Could a US$34 smartphone device improve HIV diagnosis?


A pilot study to identify antibodies for HIV and syphilis showed that the smartphone device was nearly as effective as the more costly diagnostic blood testing equipment, US scientists have said.

The mobile lab device, known as a dongle, cost US$34 to make, compared with more than US$18,000 for the gold standard diagnostic equipment. The study took place in Africa and showed that the device performed all of the mechanical, optical and electronic functions of a lab-based blood test in 15 minutes, using only power drawn from the smartphone.

It was developed by a team lead by Samuel Sia, an associate professor at the Department of Biomedical Engineering at Columbia University in New York.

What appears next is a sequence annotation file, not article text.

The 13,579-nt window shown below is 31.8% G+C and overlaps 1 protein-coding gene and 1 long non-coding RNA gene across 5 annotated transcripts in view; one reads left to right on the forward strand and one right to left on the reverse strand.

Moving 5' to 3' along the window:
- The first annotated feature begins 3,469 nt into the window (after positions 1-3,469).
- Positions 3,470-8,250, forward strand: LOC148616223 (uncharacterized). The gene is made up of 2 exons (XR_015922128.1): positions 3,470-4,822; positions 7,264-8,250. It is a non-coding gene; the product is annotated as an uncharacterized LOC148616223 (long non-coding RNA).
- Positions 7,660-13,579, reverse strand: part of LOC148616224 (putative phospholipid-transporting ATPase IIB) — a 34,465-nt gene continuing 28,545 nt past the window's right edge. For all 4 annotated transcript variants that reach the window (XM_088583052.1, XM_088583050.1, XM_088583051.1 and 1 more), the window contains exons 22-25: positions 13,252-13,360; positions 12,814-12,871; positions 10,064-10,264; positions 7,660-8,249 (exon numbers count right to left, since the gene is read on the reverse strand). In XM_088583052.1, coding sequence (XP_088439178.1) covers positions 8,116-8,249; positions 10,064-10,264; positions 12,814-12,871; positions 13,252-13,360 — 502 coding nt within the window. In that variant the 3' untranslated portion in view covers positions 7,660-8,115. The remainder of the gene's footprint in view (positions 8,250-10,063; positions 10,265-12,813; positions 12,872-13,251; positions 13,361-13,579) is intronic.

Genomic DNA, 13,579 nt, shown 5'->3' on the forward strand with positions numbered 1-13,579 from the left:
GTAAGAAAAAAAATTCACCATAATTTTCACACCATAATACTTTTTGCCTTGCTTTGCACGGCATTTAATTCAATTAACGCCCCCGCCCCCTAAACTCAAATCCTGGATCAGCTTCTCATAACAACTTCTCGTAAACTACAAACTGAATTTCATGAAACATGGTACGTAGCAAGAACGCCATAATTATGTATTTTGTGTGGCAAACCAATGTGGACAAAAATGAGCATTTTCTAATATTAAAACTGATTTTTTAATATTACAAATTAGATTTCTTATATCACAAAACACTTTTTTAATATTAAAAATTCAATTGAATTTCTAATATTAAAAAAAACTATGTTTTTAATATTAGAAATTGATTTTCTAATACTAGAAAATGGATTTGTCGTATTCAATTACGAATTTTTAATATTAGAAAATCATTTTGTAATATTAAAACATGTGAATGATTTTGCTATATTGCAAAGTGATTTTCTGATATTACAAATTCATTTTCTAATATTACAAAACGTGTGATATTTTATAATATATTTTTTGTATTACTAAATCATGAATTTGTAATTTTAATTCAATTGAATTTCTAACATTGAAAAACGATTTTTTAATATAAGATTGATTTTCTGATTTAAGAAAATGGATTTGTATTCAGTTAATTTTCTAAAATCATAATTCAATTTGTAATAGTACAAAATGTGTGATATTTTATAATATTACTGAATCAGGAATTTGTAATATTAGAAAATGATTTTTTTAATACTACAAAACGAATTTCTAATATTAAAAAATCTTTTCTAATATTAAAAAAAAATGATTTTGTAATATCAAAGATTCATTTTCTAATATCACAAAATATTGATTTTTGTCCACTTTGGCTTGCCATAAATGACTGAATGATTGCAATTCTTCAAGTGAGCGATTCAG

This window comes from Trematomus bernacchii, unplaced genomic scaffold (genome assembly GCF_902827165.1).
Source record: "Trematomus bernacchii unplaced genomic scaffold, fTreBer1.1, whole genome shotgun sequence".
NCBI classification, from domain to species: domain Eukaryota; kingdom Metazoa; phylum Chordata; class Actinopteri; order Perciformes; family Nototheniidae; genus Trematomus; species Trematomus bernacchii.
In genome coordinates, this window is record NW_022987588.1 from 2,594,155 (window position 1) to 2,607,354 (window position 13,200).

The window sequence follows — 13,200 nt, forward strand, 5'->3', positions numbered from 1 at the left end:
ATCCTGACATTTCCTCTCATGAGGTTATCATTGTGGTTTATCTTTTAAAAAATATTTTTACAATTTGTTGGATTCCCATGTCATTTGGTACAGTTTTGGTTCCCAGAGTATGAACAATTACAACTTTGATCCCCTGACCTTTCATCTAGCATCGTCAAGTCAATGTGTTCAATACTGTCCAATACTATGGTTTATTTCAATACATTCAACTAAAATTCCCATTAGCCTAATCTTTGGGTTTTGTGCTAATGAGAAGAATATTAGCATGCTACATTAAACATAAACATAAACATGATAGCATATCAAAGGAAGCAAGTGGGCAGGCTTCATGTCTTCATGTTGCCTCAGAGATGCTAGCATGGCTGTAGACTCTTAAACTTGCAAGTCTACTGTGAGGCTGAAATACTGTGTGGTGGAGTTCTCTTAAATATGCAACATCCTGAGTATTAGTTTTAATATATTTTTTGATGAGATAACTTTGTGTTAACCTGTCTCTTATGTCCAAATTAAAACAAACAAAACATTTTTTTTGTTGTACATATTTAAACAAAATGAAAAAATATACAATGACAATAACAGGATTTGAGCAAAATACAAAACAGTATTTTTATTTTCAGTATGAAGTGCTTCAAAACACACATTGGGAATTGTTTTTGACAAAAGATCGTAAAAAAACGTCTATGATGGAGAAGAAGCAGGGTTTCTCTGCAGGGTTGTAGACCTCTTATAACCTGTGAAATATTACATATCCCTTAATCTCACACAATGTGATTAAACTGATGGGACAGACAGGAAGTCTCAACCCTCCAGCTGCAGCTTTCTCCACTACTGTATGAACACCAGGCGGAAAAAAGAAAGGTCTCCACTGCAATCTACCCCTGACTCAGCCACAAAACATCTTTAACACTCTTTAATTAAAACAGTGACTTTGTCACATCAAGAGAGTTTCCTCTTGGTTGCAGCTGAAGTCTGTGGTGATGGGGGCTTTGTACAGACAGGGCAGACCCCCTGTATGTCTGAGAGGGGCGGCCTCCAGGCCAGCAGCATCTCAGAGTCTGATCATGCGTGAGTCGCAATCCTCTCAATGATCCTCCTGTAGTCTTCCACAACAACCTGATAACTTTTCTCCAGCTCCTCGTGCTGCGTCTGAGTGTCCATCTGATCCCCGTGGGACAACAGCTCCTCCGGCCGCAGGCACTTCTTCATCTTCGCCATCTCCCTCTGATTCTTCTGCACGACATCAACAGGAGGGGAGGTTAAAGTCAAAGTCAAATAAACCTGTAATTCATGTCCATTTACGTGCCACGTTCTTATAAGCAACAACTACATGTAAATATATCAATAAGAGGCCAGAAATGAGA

‘Our work shows that a full laboratory-quality immunoassay can be run on a smartphone accessory,’ Sia said.

To test its effectiveness, healthcare workers in Rwanda used the tool to do finger-prick blood tests on 96 patients, including women who were at risk of passing sexually transmitted diseases to their unborn children.

The team compared the results with standard enzyme-linked immunosorbent assay, or ELISA testing, and found the results were nearly as accurate. Researchers estimate that with syphilis, a test with only 70% to 80% sensitivity and specificity that was performed at the point of care could reduce deaths tenfold.

The researchers are planning a larger-scale clinical trial with the goal of winning approval by the World Health Organization for use in developing countries.


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